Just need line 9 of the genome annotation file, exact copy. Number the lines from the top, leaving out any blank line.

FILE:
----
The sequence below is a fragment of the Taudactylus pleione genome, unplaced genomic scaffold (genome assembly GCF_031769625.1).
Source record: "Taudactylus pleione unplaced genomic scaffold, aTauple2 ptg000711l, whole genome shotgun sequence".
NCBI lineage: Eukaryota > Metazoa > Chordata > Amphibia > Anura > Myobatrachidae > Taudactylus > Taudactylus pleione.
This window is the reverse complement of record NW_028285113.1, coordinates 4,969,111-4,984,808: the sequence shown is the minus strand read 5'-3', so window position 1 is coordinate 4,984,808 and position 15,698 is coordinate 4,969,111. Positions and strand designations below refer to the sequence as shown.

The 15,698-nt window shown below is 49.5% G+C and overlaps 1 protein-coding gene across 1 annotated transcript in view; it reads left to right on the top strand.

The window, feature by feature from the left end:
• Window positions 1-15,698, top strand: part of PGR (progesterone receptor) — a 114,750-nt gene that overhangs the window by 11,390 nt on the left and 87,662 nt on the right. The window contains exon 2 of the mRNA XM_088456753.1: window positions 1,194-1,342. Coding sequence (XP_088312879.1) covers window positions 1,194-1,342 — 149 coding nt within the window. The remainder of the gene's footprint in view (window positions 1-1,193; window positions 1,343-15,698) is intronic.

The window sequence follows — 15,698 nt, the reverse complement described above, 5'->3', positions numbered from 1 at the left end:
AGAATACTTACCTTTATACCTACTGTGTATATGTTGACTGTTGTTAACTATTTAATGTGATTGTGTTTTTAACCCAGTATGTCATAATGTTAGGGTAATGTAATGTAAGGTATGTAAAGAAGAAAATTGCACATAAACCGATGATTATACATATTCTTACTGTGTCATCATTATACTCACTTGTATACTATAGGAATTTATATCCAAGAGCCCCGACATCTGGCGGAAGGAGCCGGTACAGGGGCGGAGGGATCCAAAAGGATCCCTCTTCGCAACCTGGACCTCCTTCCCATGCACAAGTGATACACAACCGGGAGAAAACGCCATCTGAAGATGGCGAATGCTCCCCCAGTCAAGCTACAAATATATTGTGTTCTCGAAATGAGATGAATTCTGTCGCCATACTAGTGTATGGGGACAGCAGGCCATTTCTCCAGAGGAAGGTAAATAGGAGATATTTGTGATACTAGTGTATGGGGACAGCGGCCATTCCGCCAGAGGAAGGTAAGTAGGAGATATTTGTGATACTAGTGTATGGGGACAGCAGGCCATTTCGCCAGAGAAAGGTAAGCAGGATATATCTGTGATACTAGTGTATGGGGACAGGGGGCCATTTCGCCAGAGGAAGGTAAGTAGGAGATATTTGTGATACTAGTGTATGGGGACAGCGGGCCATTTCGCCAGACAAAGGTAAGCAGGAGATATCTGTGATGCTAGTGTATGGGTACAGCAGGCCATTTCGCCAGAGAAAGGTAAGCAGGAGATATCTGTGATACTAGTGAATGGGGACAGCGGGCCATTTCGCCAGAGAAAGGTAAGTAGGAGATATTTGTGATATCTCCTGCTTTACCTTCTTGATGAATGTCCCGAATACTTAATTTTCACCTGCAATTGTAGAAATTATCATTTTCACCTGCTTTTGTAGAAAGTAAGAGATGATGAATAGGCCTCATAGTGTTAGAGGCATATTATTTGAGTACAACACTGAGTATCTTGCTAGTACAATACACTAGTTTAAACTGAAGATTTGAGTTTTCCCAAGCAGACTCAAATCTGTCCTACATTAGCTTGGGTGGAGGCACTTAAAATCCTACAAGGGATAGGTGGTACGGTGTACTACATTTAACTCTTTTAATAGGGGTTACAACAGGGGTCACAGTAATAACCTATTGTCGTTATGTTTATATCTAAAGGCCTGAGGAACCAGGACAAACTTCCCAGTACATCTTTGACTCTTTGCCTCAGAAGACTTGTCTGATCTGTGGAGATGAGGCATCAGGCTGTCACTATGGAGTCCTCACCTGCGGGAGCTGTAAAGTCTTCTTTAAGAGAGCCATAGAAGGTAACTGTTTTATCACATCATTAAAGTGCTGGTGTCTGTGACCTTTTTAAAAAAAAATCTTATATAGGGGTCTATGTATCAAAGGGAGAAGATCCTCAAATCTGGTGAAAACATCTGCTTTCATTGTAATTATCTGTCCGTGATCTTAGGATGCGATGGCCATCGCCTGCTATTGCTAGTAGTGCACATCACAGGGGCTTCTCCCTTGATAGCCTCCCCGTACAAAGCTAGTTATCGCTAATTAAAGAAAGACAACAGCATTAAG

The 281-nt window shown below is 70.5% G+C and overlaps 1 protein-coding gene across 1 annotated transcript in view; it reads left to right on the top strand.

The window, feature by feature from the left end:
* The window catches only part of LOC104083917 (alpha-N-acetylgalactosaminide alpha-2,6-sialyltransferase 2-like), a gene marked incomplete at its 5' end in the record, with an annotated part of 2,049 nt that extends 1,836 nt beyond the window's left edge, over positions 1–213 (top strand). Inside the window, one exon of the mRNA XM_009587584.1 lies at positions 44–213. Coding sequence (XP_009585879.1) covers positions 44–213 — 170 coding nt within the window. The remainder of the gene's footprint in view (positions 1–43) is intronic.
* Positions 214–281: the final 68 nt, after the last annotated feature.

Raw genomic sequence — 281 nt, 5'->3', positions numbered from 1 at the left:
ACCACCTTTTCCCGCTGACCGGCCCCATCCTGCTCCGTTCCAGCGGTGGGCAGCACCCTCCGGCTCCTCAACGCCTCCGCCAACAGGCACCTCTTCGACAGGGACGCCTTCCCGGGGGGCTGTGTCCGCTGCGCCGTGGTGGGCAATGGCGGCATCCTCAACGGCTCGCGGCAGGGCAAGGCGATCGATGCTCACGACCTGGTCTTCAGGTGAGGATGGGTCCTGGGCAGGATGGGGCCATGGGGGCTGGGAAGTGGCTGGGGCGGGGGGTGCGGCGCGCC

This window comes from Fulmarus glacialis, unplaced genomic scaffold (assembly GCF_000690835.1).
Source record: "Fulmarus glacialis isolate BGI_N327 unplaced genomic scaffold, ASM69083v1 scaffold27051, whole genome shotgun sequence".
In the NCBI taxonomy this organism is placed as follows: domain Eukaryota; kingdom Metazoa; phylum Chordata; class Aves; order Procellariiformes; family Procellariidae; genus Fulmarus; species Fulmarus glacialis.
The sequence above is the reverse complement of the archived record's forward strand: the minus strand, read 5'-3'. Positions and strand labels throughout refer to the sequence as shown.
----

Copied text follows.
AGAATACTTACCTTTATACCTACTGTGTATATGTTGACTGTTGTTAACTATTTAATGTGATTGTGTTTTTAACCCAGTATGTCATAATGTTAGGGTAATGTAATGTAAGGTATGTAAAGAAGAAAATTGCACATAAACCGATGATTATACATATTCTTACTGTGTCATCATTATACTCACTTGTATACTATAGGAATTTATATCCAAGAGCCCCGACATCTGGCGGAAGGAGCCGGTACAGGGGCGGAGGGATCCAAAAGGATCCCTCTTCGCAACCTGGACCTCCTTCCCATGCACAAGTGATACACAACCGGGAGAAAACGCCATCTGAAGATGGCGAATGCTCCCCCAGTCAAGCTACAAATATATTGTGTTCTCGAAATGAGATGAATTCTGTCGCCATACTAGTGTATGGGGACAGCAGGCCATTTCTCCAGAGGAAGGTAAATAGGAGATATTTGTGATACTAGTGTATGGGGACAGCGGCCATTCCGCCAGAGGAAGGTAAGTAGGAGATATTTGTGATACTAGTGTATGGGGACAGCAGGCCATTTCGCCAGAGAAAGGTAAGCAGGATATATCTGTGATACTAGTGTATGGGGACAGGGGGCCATTTCGCCAGAGGAAGGTAAGTAGGAGATATTTGTGATACTAGTGTATGGGGACAGCGGGCCATTTCGCCAGACAAAGGTAAGCAGGAGATATCTGTGATGCTAGTGTATGGGTACAGCAGGCCATTTCGCCAGAGAAAGGTAAGCAGGAGATATCTGTGATACTAGTGAATGGGGACAGCGGGCCATTTCGCCAGAGAAAGGTAAGTAGGAGATATTTGTGATATCTCCTGCTTTACCTTCTTGATGAATGTCCCGAATACTTAATTTTCACCTGCAATTGTAGAAATTATCATTTTCACCTGCTTTTGTAGAAAGTAAGAGATGATGAATAGGCCTCATAGTGTTAGAGGCATATTATTTGAGTACAACACTGAGTATCTTGCTAGTACAATACACTAGTTTAAACTGAAGATTTGAGTTTTCCCAAGCAGACTCAAATCTGTCCTACATTAGCTTGGGTGGAGGCACTTAAAATCCTACAAGGGATAGGTGGTACGGTGTACTACATTTAACTCTTTTAATAGGGGTTACAACAGGGGTCACAGTAATAACCTATTGTCGTTATGTTTATATCTAAAGGCCTGAGGAACCAGGACAAACTTCCCAGTACATCTTTGACTCTTTGCCTCAGAAGACTTGTCTGATCTGTGGAGATGAGGCATCAGGCTGTCACTATGGAGTCCTCACCTGCGGGAGCTGTAAAGTCTTCTTTAAGAGAGCCATAGAAGGTAACTGTTTTATCACATCATTAAAGTGCTGGTGTCTGTGACCTTTTTAAAAAAAAATCTTATATAGGGGTCTATGTATCAAAGGGAGAAGATCCTCAAATCTGGTGAAAACATCTGCTTTCATTGTAATTATCTGTCCGTGATCTTAGGATGCGATGGCCATCGCCTGCTATTGCTAGTAGTGCACATCACAGGGGCTTCTCCCTTGATAGCCTCCCCGTACAAAGCTAGTTATCGCTAATTAAAGAAAGACAACAGCATTAAG